anthropologist seemed to provide them with a somewhat Olympian position from which to survey both other societies and their own simply because their professional role allowed them to do so. 18 For Nash the ethnologist is then a psychological type, not the stranger, but capable of being the stranger, able to cope with the conceptual ambiguity of simultaneous nearness and farness. Again, like Park, Nash produces a striking imagesomething, no doubt, that ethnographers would like to say to themselves about themselves. For my part, I doubt that he answers his own query as to why different ethnographic accounts vary in their degree of objectivity or whether, in truth, the questions he raises are necessarily the most relevant ones. His assumption that to be ethnographically objective is to recognise the whole that is another culture is to introduce an a priori assumption that prejudges the issues it seeks to elucidate. What if no such holistic-objective entity exists? These are concerns that are now well established of course. A forty year old discussion of the psychology of anthropologists and its methodological ramifications presents us with little more than a storybut a revealing story nonetheless. Park discusses the experience of the stranger on the grand scale. Nash talks about the stranger-like qualities of the ethnologist. Park's views reemerge in current theorising concerning cultural creolisation 19the most

recent version of the tradition of civilization-as-intermixture that Park ascribes to Hume and Turgot. But comparing Park's 'stranger' with Nash's raises new issues for the cosmopolitan framing of the relationship between ethnographer and informant: the framing, in my specific case, of the relationship between myself and Aunt Erica.

A story about Jamaicans.

Anthropology traditionally looked for the qualities that were most opposite to the ethnographer's personality traits (if Nash describes them correctly) that is to say clear boundaries, defined norms, or as Nash puts it 'the weight of a cultural heritage'. However a conjunction gives me pause for thought when I think of the 'haphazard... rational controls' of anthropologists'. 20 Within a year of the publication of Roe's psycho-metric analysis of anthropologists, another psychologist had published her own account of Jamaican mental life. Unlike Roe's description of the amiable, if eccentric anthropologists, this was account was significantly more pessimistic. Discussing the reasons for what she considered to be Jamaican social dysfunction, the social psychologist Madeleine Kerr drew on the evidence of Rorschach tests to show that working class Jamaicans were not only socially but perceptually disorganised. It is worth considering the following quote from Kerr's study: 'the culture conflict is such that personality configurations are not clustered around any particular focus or even distinct foci. The result is an atmosphere of haphazardness in the personality which is reflected again and again in the social institutions.21 Perhaps it should not surprise us that the weak consciousness of boundaries which was a positive feature of the mental life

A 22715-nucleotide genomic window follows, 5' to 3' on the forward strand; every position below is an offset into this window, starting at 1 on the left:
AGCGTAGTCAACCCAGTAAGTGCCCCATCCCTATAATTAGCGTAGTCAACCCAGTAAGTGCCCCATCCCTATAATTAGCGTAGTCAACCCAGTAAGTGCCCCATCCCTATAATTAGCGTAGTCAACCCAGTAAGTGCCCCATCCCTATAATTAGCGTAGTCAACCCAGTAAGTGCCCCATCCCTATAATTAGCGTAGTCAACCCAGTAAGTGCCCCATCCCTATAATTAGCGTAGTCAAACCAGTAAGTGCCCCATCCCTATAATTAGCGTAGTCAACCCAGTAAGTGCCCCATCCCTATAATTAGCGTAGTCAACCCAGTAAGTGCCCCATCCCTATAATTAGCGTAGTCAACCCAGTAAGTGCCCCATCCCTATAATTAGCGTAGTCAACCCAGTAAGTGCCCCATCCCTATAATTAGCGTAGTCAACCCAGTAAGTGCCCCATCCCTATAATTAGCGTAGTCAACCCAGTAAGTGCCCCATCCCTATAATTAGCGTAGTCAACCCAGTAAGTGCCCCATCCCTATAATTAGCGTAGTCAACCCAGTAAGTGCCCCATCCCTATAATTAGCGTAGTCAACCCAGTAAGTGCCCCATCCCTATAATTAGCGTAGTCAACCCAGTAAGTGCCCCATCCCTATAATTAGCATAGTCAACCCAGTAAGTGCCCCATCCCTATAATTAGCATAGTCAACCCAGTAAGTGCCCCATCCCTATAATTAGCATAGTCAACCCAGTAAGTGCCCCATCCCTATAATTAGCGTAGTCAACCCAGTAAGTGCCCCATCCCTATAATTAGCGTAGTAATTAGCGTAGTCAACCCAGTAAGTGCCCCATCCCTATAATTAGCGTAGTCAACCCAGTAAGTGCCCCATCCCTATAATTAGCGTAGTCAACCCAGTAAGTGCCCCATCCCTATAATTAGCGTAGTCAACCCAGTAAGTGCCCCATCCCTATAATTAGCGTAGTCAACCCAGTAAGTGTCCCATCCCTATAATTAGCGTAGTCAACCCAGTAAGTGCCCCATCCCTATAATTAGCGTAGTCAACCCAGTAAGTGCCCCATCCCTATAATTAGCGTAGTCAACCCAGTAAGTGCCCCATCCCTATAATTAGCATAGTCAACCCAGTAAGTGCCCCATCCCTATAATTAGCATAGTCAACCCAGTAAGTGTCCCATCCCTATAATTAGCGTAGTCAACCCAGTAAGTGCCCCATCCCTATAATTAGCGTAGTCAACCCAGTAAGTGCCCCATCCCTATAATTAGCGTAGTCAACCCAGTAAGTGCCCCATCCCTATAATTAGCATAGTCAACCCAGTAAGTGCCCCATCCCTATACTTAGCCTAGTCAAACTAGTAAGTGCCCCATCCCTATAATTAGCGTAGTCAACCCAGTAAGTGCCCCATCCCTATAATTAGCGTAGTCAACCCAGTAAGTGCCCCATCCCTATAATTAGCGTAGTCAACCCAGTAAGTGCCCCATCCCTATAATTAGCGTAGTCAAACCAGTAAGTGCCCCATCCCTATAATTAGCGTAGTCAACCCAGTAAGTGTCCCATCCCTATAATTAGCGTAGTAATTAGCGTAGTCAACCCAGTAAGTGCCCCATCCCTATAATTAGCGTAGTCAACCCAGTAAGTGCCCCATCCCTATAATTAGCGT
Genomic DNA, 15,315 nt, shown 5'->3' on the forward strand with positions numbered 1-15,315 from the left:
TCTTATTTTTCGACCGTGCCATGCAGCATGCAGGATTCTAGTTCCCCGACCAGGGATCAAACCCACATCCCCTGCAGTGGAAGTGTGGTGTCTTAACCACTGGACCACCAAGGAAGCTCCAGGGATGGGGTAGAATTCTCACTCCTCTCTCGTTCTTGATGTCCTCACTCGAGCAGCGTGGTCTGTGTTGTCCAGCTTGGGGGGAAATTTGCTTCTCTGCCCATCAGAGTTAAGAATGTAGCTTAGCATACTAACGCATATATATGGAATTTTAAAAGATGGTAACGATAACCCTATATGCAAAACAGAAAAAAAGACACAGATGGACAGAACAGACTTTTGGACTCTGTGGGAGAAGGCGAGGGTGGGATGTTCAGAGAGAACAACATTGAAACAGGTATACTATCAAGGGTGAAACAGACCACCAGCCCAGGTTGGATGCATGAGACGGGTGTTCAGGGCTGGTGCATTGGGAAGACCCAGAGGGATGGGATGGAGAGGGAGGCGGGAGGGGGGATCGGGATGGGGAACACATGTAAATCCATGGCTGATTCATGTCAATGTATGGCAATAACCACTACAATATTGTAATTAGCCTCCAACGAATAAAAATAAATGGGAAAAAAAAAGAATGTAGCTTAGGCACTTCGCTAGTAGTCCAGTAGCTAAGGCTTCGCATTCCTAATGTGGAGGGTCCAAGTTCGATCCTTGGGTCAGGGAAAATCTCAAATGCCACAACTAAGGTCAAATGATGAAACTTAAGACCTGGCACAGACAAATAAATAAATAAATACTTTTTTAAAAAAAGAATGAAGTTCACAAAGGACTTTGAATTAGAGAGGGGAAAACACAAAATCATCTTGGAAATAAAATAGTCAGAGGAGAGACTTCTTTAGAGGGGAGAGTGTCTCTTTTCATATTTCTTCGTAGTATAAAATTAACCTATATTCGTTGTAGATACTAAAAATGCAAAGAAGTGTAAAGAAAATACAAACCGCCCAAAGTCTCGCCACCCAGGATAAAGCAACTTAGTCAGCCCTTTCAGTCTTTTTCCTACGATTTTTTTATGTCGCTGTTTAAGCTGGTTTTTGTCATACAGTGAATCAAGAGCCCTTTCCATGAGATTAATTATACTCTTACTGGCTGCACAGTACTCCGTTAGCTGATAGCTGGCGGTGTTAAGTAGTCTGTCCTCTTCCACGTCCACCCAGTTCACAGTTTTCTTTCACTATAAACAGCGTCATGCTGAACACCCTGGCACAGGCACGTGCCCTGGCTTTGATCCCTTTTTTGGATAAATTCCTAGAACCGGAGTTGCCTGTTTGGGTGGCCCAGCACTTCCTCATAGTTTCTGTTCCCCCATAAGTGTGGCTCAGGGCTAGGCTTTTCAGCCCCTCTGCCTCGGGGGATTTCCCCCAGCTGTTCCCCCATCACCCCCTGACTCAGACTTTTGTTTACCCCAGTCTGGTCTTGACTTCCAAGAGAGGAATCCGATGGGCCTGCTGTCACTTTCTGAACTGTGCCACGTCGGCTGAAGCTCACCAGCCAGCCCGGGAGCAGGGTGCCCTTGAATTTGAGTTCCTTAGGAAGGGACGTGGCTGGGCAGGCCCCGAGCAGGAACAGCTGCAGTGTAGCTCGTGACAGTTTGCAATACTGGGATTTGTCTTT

of an elite group, anthropologists, should be understood as dangerously dysfunctional for an imperially subaltern population such as the Jamaicans. Reframed though, perhaps we can see this 'haphazardness' as a facet of being open to cultural experience in a open-ended arena of relations; something necessary both for the anthropologist and the Jamaican; something necessary, as Aunt Erica's stories suggested to me, in order to live in a cosmopolitan field of culture.

The narcissism of the academic nomad.

Pelshas written sarcastically about the recent espousal (by salaried-andtenured intellectuals) of a romantic nomadology wherein the academics emphasise the cultural displacement of the world's dispossessed, and claim special insight into this rootlessness by reference to their own intellectually displaced condition. 22 Analysts of culture now delight in projecting a (fallacious) sense of their own freedom from cultural constraint onto the experience of (usually underprivileged) others. Of course, Pels argues, the idea of self-as-nomad, recently resurgent as an elitist plaything, has a longer history dating back to the turn-of-the-century Kantianism of Simmel and others. At that time intellectuals espousing a humanist universalism confronted those for whom mental activity was always embedded in, and emergent from, a national cultural tradition. 23 The new nomadologists are the somewhat spoilt inheritors of this tradition. They remain unaware of the differences of power and positionality that they efface when they project their ideologies of human unboundedness onto others. In fact, subaltern populations are far from being the cultural entrepreneurs celebrated by

these analysts of culture. Instead they 'tend to embrace an essentialist politics of identity which banks on cultural traditionalism, social closure and ethnic fundamentalism'.24 Pels is probably right to direct his irony at the high idealism of comfortably remunerated academics, but he fails to resolve the contradictions he annotates. His is a historicising argument but it does not explain why the way of thinking he describes should be so prevalent now. In as much as it is historicist his analysis is also relativistic: nonetheless, Pels claims to know as fact that the nomadologists are falsely projecting their concerns onto those of others, however he tells us fairly little about the true reality which analysts are attempting to mould according to their false consciousness. His blanket claim that the global subalterns are for the most part

fundamentalists and cultural conservatives is obviously as much a projective generalisation as the opposite claim that 'they' are conceptually nomadic. If the people that we social and cultural scientists work with and study are not cultural essentialists and traditionalists, but instead tend towards pluralism and universalism then the analogy between intellectual-academic worldviews and pragmatic situational migrant worldviews remains